Gillnets: Despite regulations that prohibit the capture of bonefish with nets, the use of nets to target bonefish is increasing. The most troubling case is on Long Island, where gillnetting on the flats has already negatively impacted the bonefish population, and is threatening the future of the fishery. Despite these illegal acts being reported by fishing guides and others, enforcement has been lacking. Whether the bonefish are being used for bait or are illegally sold at market, their capture brings significantly less economic value than if those fish remained alive and part of the recreational fishery. Nevin Knowles, head of Long Island Bonefishing Lodge, said, “If this keeps up for five years, our bonefish population in Long Island will be gone. They’re using, at the last estimate, a $58,000 bonefish to catch a 90 cent snapper, and they’re killing our industry”, referring to the estimated value of a single caught and released bonefish given the overall value of the fishery. He continued, “The tourists go to the Out Islands for the fishing. That’s the only thing that attracts tourists to Long Island. They’re killing the goose that laid the golden eggs.” In the recent past, similar episodes have been reported on Grand Bahama Island and South Andros.

Dr. David Philipp, Chair of the Fisheries Conservation Foundation, sums it up well: “Bonefish are very susceptible to capture by netting, and removal of those fish could crush the Long Island bonefish population for years to come. This would destroy an extremely valuable industry that benefits the entire community. Everyone in those communities should act to prevent those irresponsible persons from stealing the Bahamas’ natural resources for their own purposes.”

Resource Extraction: The flats of Grand Bahama Island are world-renown for their large and plentiful bonefish. One of the first bonefish lodges in the Bahamas was located on the east end of the island, adjacent to the expansive sand flats that extend for miles to the southeast. This area has been proposed as a National Park to provide protections to the bonefish fishery and other fisheries important to residents. These sand flats are being proposed as a site for sand mining, with sand dredged to a depth of 16 feet. Of particular concern is the area near Bursus Cay. After a public meeting in McLean’s Town in May 2014, Eric Carey, Bahamas National Trust’s Executive Director noted, “The East End Communities, especially the fishermen, have made a strong case for this proposed national park. Noting the importance of Bursus Cay as to the sustainability of their fishery, and the threat that the proposed dredging represents, they have asked Bahamas National Trust to expand the original proposal, to include this important area.” In a story about a similar meeting concerning the proposed park and possible dredging project as reported in BahamasIslandsInfo.com, local fisherman Cecil Leathern said, “We all know what will happen if this dredging is allowed; how it could destroy not only the bonefish flats and our lobster grounds, but also affect them down in Abaco. We need it all protected.”

Coastal Development: After years of research and working with fishing guides, Bonefish and Tarpon Trust researchers have identified a bonefish spawning location on Abaco. Early data suggest that this may be the only spawning location for bonefish that inhabit the world famous Abaco Marls. Bonefish that live in the Marls for most of the year migrate to the spawning location each winter, and return to the Marls after spawning. A proposed resort development along the migration pathway and near the spawning site would disrupt spawning, with inevitable impacts to the bonefish population and the fishery.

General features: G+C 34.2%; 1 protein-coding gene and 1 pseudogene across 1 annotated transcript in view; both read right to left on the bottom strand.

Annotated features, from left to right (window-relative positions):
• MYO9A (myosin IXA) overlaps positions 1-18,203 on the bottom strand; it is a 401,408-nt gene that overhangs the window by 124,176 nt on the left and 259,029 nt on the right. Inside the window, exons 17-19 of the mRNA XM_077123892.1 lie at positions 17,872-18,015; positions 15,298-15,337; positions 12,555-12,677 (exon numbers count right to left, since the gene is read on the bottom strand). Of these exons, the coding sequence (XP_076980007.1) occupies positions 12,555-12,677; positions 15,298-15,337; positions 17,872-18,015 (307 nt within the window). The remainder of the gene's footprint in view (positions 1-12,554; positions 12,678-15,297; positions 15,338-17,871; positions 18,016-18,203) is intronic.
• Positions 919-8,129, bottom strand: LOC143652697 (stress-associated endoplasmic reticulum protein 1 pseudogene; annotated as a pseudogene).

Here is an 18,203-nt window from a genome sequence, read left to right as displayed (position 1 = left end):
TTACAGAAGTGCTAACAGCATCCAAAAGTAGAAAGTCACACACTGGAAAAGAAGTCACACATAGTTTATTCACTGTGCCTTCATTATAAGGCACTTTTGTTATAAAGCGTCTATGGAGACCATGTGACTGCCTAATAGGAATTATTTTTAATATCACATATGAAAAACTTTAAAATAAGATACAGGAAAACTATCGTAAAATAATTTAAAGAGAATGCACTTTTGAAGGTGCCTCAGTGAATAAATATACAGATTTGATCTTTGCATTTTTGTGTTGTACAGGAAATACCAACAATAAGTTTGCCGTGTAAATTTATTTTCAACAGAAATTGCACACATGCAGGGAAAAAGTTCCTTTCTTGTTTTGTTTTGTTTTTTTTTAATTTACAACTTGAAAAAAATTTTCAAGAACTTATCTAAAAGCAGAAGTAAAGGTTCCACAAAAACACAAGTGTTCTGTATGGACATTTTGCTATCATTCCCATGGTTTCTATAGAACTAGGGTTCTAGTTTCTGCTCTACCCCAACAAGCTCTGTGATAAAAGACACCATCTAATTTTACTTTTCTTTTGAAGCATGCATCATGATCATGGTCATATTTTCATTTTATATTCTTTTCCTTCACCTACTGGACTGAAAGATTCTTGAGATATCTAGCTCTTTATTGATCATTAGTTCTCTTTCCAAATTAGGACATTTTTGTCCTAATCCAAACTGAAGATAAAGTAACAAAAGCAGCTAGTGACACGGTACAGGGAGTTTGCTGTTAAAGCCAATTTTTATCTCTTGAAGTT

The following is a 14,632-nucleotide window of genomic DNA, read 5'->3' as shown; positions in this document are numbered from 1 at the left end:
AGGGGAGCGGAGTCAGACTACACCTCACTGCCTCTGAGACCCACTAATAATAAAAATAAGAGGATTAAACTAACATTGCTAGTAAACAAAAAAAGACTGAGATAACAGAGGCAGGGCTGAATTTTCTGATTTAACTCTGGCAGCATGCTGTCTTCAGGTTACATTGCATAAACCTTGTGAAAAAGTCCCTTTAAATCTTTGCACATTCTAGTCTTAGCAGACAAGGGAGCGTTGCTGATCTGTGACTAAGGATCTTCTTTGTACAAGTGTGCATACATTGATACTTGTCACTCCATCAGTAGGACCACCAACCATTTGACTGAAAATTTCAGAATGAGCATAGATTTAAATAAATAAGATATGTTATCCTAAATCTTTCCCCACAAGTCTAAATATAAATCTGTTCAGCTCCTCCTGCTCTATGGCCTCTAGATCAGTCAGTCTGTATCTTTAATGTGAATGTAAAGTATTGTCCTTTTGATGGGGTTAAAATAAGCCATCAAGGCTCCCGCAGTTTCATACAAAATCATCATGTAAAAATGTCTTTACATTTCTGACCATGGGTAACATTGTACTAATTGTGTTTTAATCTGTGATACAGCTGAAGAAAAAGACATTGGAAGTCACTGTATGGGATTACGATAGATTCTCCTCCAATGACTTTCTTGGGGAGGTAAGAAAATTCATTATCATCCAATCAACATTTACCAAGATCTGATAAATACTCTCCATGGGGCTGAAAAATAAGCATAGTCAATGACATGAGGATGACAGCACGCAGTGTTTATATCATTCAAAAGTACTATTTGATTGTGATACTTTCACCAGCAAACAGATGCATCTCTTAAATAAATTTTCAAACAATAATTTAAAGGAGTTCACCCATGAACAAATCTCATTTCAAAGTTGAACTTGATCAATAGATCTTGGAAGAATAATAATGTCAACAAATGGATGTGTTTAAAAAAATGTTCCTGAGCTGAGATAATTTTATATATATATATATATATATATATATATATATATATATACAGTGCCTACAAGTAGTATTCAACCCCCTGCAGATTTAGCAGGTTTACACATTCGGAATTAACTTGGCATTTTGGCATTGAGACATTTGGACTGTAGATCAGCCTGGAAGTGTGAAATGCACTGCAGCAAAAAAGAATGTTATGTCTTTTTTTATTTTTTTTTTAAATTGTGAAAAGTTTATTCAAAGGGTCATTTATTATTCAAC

Bonefish Conservation: Bonefish & Tarpon Trust has been working with collaborators to address these threats to the bonefish fishery in the Bahamas for the past 8 years. BTT is working with science partners, fishing guides, and lodges to conduct tag-recapture research to identify the home ranges of bonefish. We’re also working to identify the migration pathways to spawning sites, and to identify spawning sites. This information is then used to develop habitat and fish conservation plans to ensure a healthy bonefish fishery. We’re hopeful that information gained in recent years on Grand Bahama Island and Abaco is being used to enact protections for the bonefish fishery and habitats on those islands. We are now applying efforts to other islands, including Long Island, Andros, Great Exuma, Acklins, and others.
How You Can Help: While the information from the work of BTT and collaborators is essential to enacting conservation strategies for bonefish and their habitats, it is not enough. Your help is needed to ensure a healthy future for the fishery. Visit www.btt.org and Contribute to BTT to help fund the Bahamas Initiative. Write a letter expressing your concerns about the threats to the bonefish fishery. Email the letters to us, we’ll compile them and present them in the Bahamas.
Photo: Harold Brewer, Bonefish & Tarpon Trust Board Member and Managing Director of the Bahamas, with Bahamas Prime Minister Perry Christie during a meeting about conservation of the bonefish fishery at Deep Water Cay in 2013.

Jul 14

Courtney goes to Long Island… and crushes it.

A nice story on the Skinny Water Culture Blog from Courtney.

She went to Long Island, fishing the same waters I fished just a few months ago.

She did well.

I saw a few very large dark shadows swimming slowly, for a split second I thought they were juvenile tarpon they were so big. Then I realized…, “tarpon don’t live here”. They were bonefish, and not just any bonefish, at least 10lb and up. 

Well done.